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The Daily Life of a Psychic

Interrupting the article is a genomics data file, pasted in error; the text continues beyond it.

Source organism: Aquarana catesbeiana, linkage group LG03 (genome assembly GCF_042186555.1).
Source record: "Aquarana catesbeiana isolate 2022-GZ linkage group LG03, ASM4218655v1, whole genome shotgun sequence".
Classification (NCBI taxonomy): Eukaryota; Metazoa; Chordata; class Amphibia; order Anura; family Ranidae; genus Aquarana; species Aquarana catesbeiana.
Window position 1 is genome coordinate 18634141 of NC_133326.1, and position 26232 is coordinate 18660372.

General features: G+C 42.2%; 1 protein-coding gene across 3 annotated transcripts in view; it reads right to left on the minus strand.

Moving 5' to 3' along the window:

Everyone who knows me knows that I have no sense of direction. Take me a few blocks from my home, spin me around, and I'll have to ask directions to get back. How I compensate is by having written directions with me that I reverse beforehand for the trip home. Well, the directions I was clutching in my hand this Sunday when I tried to take a subway to Park Slope, I made an error that I couldn't seem to correct, no matter how many times I squinted at the subway map. And then a young Japanese man, Yoshi, saw how hopelessly botched I was and actually went out of his way to accompany me to a stop where I could change for the correct train. We broke into conversation about how it was to have relatives coming to visit from other countries. When I was a kid, my English cousin, Franklin, would be sleeping in my bed while I was balancing myself on two chairs fitted out with pillows in the hallway. He commiserated. He and his wife were sleeping in the livingroom so that his parents could have their bedroom. After I thanked him profusely, he explained that everyday he tries to do something good for a stranger because, having come to the U.S. on his own when he was nineteen, he learned that these acts of kindness made him feel less alone. He told me he came to the U.S. to study jazz and he now has a band called Afrobeats, a mix of African and West Indian music. I'd like to repay his kindness by telling everyone to watch out for them. http://www.akoyamusic.com/bio.html